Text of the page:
Whether we are using Di-Chlor, Trichlor or CalHypo, shocking with chlorine does two things. It frees up the combined chlorine level and adds chlorine to the water. This is where knowing our total chlorine level comes in handy. If our total chlorine level is below 5 ppm, check with your local health department guidelines for maximum total chlorine levels, then we are safe to use a chlorine method to shock the water as it will add chlorine as well. If we do not consult our Pool Shark H2O App for a knowledge of total chlorine, then we can put ourselves in a dilly of a pickle. If our total chlorine is already 5 ppm or above and we add a chlorine shock, we run the risk of the chlorine level becoming too high. We then either need to use Thiotrine, which is a chlorine neutralizer, or close the pool until the levels go back down. A third, risky option, would be to keep the water as is and pray that the health department doesn’t swing by.  You would also be doing your bathers a disservice as high chlorine levels can be irritating.

 Another reason to use a chlorine shock would be an accidental fecal release (AFR).  In this case, we WANT our chlorine to be high. The instructions on what to do can be found in your Pool Shark H2O App.  An easy way to remember the chlorine levels needed are:

     If its poo, its 2.0 ppm

     If its runny, its 20 ppm

Non-Chlorine Shock

Non-chlorine shock simply oxidizes those contaminants and organic load right out of the water.  It does not add sanitizer. Notice I said it doesn’t “add” instead of it doesn’t “increase”. Nay, non-chlorine shock absolutely can increase your free chlorine level. It does this by getting rid of the combined chlorine and releasing it to fly free as, you guessed it, free chlorine. If your total chlorine level is 5 ppm or higher, then you would use a non-chlorine shock. My favorite part of non-chlorine shock is that bathers can re-enter the water just fifteen minutes after oxidizing with this type of shock. Whereas with chlorine shock, they would need to stay out for hours.  Even longer if the chlorine gets too high like we discussed above.  Please be advised you CANNOT use non-chlorine shock in an AFR.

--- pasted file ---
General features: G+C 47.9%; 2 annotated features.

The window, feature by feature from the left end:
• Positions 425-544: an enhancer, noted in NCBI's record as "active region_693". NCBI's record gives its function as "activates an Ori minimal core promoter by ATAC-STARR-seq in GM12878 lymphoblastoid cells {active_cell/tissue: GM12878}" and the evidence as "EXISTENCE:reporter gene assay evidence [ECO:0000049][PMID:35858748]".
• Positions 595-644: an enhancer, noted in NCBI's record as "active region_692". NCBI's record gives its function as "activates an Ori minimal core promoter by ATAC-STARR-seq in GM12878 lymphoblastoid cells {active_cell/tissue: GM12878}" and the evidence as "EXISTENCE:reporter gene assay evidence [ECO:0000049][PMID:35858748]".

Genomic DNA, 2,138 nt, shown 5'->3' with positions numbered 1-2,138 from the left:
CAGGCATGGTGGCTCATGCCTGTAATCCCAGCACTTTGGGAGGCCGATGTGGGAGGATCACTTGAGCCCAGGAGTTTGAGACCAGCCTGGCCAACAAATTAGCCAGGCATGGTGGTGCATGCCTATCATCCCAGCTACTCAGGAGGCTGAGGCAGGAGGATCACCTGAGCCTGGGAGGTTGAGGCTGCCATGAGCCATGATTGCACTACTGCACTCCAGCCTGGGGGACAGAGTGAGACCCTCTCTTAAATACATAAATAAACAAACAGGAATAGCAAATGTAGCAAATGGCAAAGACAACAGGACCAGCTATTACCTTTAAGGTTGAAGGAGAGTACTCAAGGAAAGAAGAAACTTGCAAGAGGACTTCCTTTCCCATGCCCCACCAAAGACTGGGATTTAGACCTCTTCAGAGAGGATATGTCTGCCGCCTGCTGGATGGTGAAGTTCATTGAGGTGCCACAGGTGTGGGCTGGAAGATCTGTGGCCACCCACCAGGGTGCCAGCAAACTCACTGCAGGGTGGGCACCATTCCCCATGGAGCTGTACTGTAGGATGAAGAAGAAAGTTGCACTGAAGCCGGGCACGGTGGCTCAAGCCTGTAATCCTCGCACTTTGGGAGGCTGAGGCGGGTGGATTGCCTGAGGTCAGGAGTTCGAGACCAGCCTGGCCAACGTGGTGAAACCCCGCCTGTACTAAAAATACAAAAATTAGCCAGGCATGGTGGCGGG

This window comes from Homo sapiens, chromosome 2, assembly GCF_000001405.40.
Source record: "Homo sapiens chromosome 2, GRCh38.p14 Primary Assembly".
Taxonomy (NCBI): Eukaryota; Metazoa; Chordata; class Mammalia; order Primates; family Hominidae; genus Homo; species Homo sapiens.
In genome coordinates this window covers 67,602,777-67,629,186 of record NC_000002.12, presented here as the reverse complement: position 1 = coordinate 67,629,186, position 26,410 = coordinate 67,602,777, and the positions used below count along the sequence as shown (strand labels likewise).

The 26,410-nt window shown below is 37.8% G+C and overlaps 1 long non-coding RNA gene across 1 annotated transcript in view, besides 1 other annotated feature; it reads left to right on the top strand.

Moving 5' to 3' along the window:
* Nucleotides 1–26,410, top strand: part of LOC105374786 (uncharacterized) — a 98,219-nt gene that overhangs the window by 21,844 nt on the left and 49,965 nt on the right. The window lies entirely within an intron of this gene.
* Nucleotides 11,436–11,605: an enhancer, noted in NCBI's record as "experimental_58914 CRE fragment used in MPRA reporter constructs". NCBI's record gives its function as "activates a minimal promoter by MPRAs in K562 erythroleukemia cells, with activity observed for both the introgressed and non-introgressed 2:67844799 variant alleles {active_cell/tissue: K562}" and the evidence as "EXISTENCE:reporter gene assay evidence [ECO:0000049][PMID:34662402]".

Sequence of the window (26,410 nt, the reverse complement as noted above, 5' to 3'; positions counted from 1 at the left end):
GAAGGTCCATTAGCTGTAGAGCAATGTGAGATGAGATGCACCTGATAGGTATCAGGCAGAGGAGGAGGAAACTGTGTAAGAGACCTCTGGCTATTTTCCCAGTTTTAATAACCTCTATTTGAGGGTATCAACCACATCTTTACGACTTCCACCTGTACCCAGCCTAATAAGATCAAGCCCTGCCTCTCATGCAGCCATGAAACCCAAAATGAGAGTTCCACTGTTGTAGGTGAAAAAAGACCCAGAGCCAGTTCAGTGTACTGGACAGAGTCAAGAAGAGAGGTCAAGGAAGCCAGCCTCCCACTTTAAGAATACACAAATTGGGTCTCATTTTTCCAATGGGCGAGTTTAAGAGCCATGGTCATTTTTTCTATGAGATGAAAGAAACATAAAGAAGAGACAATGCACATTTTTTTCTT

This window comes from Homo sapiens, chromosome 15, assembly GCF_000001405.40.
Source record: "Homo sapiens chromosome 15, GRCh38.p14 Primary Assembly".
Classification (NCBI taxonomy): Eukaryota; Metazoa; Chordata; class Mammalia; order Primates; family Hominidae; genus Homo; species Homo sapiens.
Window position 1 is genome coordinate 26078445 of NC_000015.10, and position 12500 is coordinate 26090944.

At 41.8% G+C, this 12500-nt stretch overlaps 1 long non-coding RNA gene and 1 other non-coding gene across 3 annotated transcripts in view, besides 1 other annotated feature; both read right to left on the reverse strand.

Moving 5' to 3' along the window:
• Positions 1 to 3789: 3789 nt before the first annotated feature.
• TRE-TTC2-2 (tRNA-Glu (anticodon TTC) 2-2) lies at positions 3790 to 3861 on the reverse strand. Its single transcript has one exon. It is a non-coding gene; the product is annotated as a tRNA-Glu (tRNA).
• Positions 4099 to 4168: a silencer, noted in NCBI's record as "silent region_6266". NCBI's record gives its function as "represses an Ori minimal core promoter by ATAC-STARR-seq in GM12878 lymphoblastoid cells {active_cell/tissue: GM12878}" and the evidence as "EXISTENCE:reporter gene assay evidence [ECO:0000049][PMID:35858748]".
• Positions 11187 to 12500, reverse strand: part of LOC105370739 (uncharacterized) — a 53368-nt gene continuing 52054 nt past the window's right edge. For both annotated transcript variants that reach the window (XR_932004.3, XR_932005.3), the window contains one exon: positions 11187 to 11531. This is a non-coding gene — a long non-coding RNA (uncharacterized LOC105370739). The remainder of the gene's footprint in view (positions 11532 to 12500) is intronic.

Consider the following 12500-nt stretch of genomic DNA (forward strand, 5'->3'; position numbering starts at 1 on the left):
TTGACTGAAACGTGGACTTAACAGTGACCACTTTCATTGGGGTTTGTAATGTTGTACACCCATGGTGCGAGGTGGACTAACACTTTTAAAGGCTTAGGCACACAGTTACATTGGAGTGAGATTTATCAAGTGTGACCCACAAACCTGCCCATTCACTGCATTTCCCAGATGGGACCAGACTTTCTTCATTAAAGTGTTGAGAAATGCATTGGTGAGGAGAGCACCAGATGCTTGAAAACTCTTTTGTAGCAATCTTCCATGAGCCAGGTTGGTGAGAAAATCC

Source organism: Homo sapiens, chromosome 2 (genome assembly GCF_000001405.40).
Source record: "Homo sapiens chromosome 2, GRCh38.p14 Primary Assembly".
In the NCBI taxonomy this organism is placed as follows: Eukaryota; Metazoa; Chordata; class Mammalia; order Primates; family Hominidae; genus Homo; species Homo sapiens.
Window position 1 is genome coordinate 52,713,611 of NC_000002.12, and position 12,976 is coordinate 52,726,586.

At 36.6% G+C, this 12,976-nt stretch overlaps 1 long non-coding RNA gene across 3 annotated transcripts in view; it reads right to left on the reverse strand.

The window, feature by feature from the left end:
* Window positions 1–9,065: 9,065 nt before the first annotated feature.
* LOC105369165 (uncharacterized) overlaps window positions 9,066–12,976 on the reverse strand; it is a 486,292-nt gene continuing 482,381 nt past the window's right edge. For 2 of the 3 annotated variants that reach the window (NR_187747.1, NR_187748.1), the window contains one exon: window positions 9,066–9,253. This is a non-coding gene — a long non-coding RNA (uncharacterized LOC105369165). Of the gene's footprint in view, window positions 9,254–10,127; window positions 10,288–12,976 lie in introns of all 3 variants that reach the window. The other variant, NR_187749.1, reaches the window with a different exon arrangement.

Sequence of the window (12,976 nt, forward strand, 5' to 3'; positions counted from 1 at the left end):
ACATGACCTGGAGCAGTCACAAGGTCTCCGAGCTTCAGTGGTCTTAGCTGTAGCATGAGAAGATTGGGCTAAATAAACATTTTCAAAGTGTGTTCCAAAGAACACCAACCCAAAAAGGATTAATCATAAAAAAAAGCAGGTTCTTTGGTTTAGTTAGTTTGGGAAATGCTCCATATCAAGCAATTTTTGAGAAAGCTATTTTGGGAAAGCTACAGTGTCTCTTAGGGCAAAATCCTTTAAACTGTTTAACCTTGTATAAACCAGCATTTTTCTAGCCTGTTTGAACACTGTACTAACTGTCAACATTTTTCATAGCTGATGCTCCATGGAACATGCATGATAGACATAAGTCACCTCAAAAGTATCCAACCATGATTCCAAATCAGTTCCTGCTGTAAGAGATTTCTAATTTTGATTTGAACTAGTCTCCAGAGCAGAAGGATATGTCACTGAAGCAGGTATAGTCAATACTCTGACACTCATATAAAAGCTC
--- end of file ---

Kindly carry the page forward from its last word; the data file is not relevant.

I know I harp on this in all of our articles, but I simply cannot stress it enough, Test, Test Test!  The more you test your water, the healthier your water will be. This helps keep the water safe, keeps the pool open, keeps the health department happy, protects your equipment and protects your vessel. With the Pool Shark H2O App, you can shock away with confidence knowing you are using the correct amount of shock. It also gives you many other fields along with proper dosing instructions to help you maintain a balanced pool. Pool Shark H2O to the rescue again!  See you poolside!

More Commercial Pool Chemistry Resources

Free, vs Combined vs Total Chlorine - A Guide for Commercial or Public Pool Operators

Why Being Able to Calculate the Volume of a Commercial or Public Swimming Pool is Important

Borates in Pools

Cyanuric Acid Levels in Swimming Pools

Ideal Alkalinity in Commercial Pools

Managing pH and Alkalinity in Pools

Phosphates in Pools

Commercial Pool Chlorine Management

Cyanuric Acid in Your Pool Too High? How to Remove Cyanuric Acid (Lower Pool Stabilizer)

Lowering Alkalinity in Swimming Pools

Pool Water Chemistry

Reasons Your Public or Commercial Pool Water Could Be Cloudy

Pool Shock Calculator

Muriatic Acid in Swimming Pools

Saltwater Pool Chemistry


Digital Pool Tester Guide